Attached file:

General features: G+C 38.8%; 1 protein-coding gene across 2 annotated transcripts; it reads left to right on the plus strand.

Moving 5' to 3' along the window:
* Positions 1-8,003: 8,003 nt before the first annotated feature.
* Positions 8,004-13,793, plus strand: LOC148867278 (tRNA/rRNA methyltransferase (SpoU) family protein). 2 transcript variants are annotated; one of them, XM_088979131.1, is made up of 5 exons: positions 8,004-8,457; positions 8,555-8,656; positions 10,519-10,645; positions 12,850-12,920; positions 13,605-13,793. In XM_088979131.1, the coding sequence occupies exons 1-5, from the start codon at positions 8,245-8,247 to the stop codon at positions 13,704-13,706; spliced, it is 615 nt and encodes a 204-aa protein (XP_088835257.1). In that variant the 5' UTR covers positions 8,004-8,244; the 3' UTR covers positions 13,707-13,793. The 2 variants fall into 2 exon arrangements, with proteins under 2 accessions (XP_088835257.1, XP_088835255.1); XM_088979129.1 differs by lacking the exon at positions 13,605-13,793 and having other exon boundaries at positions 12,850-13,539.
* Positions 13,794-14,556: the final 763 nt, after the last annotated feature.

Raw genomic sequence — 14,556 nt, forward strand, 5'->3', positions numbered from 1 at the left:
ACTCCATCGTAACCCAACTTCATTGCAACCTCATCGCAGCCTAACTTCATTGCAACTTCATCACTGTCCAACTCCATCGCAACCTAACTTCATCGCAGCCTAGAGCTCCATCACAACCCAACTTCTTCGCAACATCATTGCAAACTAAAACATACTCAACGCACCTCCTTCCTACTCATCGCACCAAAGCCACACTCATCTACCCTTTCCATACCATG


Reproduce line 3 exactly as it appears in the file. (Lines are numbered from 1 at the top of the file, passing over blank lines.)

* Positions 1-8,003: 8,003 nt before the first annotated feature.